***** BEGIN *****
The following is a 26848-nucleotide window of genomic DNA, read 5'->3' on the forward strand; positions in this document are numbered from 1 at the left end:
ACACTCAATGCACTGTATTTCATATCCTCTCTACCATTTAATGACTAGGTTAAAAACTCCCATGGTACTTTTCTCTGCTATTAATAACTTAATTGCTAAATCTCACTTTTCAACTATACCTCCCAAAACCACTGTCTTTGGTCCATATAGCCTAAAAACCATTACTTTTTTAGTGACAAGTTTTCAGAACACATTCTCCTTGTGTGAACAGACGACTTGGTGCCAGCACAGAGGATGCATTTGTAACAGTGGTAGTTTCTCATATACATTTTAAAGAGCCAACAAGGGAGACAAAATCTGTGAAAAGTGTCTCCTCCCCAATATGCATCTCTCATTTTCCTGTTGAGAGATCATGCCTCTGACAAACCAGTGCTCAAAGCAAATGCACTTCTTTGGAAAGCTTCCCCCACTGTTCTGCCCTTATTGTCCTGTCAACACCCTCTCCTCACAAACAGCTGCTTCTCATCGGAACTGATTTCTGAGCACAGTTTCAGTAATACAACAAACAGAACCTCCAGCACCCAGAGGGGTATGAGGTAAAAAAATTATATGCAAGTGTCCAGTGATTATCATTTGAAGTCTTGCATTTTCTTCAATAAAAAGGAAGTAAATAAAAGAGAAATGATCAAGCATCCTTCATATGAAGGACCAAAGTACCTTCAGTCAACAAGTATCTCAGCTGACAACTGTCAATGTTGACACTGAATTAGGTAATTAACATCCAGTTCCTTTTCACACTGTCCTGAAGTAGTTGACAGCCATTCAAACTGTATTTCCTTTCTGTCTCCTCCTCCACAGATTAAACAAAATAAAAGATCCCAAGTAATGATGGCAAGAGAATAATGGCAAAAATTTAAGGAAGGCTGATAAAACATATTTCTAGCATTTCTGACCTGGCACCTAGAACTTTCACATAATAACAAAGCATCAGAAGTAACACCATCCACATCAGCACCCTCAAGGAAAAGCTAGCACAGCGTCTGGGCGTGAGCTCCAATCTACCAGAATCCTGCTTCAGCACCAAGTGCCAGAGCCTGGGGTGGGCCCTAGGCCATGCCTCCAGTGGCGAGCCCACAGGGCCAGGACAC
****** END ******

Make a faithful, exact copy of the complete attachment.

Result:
The following is a 26848-nucleotide window of genomic DNA, read 5'->3' on the forward strand; positions in this document are numbered from 1 at the left end:
ACACTCAATGCACTGTATTTCATATCCTCTCTACCATTTAATGACTAGGTTAAAAACTCCCATGGTACTTTTCTCTGCTATTAATAACTTAATTGCTAAATCTCACTTTTCAACTATACCTCCCAAAACCACTGTCTTTGGTCCATATAGCCTAAAAACCATTACTTTTTTAGTGACAAGTTTTCAGAACACATTCTCCTTGTGTGAACAGACGACTTGGTGCCAGCACAGAGGATGCATTTGTAACAGTGGTAGTTTCTCATATACATTTTAAAGAGCCAACAAGGGAGACAAAATCTGTGAAAAGTGTCTCCTCCCCAATATGCATCTCTCATTTTCCTGTTGAGAGATCATGCCTCTGACAAACCAGTGCTCAAAGCAAATGCACTTCTTTGGAAAGCTTCCCCCACTGTTCTGCCCTTATTGTCCTGTCAACACCCTCTCCTCACAAACAGCTGCTTCTCATCGGAACTGATTTCTGAGCACAGTTTCAGTAATACAACAAACAGAACCTCCAGCACCCAGAGGGGTATGAGGTAAAAAAATTATATGCAAGTGTCCAGTGATTATCATTTGAAGTCTTGCATTTTCTTCAATAAAAAGGAAGTAAATAAAAGAGAAATGATCAAGCATCCTTCATATGAAGGACCAAAGTACCTTCAGTCAACAAGTATCTCAGCTGACAACTGTCAATGTTGACACTGAATTAGGTAATTAACATCCAGTTCCTTTTCACACTGTCCTGAAGTAGTTGACAGCCATTCAAACTGTATTTCCTTTCTGTCTCCTCCTCCACAGATTAAACAAAATAAAAGATCCCAAGTAATGATGGCAAGAGAATAATGGCAAAAATTTAAGGAAGGCTGATAAAACATATTTCTAGCATTTCTGACCTGGCACCTAGAACTTTCACATAATAACAAAGCATCAGAAGTAACACCATCCACATCAGCACCCTCAAGGAAAAGCTAGCACAGCGTCTGGGCGTGAGCTCCAATCTACCAGAATCCTGCTTCAGCACCAAGTGCCAGAGCCTGGGGTGGGCCCTAGGCCATGCCTCCAGTGGCGAGCCCACAGGGCCAGGACAC